Experiments were performed on anemically decerebrated cats. Motoneuronal activity in the spinal cord was intracellularly or extracellularly recorded and muscle vibration or electrical stimulation of the peripheral nerve was applied for 1 s every 2 s. Such stimulation elicited monosynaptic responses and afterdischarge, a response which lasts after cessation of the stimuli. Stimulus frequencies from 50 to 200 Hz were effective in eliciting the afterdischarge, while frequencies higher or lower than this range of stimulation were ineffective. The interspike intervals of the motoneuron afterdischarge were almost constant and did not correspond to the stimulus frequency. The mean intervals obtained from the motoneurons examined ranged from 70 to 120 ms. Power spectrum analysis of the membrane potential ripples recorded immediately after stimulation revealed increased activity at 38 and 62 Hz components. Since the spike interval of the afterdischarge in this motoneuron was 80 ms, the interval was almost equal to 5- and 3-fold the cyclic time of the increased frequency components. This indicates that the interval of afterdischarge was determined by the specifically increased frequency components of the membrane potential ripples. © 1989.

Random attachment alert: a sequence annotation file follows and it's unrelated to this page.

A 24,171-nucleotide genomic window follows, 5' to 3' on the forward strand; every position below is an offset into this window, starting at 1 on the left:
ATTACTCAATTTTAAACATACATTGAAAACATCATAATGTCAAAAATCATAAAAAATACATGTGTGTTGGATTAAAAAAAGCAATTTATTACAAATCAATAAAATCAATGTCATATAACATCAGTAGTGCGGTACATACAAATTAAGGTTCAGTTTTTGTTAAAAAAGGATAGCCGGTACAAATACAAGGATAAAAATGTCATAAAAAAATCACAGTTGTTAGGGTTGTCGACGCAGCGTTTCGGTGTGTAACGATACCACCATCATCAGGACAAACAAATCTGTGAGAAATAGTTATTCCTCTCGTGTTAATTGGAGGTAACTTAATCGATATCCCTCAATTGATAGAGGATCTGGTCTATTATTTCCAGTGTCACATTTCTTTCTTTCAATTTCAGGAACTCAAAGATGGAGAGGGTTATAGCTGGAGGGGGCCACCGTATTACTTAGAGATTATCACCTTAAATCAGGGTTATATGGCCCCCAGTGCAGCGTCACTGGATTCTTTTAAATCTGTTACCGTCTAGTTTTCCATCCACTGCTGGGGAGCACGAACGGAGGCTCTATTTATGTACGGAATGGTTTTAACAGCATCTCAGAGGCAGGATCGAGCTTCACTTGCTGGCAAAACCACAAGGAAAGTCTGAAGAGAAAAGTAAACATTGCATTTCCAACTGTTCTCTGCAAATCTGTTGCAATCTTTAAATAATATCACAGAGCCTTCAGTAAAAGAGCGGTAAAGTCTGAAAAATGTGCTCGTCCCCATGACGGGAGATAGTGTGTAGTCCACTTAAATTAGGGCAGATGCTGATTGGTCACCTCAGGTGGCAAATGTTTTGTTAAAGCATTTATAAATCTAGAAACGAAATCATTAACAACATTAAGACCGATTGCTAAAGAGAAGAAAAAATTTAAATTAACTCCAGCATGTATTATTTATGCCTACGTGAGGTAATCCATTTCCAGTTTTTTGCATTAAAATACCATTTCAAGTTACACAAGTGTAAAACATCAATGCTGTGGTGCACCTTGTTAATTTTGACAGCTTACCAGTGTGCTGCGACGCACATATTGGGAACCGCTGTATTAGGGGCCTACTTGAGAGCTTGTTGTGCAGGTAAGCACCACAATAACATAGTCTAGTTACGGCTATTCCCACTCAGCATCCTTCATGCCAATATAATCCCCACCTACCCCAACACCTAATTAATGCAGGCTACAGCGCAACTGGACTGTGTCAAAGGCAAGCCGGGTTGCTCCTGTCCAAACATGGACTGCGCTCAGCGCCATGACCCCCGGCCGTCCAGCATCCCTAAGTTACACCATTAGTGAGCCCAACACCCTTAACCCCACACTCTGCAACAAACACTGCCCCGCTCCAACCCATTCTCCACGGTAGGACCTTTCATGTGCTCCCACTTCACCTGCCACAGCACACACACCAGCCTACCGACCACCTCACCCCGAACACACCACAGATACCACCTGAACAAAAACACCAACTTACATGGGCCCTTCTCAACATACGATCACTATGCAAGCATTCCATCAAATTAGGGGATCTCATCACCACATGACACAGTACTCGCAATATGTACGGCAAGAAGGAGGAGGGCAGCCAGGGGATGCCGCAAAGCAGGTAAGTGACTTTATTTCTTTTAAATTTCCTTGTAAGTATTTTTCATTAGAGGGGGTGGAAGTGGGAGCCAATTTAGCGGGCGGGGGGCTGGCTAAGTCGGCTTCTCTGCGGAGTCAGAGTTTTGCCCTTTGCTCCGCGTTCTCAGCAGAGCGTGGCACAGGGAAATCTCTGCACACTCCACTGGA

Wada, N., Nakajima, Y., & Homma, S. (1989). Long-lasting afterdischarge of alpha-motoneurons after muscle vibration or electrical stimulation of Group I afferent fibers in the anemically decerebrated cat. Neuroscience Research, 6(3), 234–247. https://doi.org/10.1016/0168-0102(89)90062-X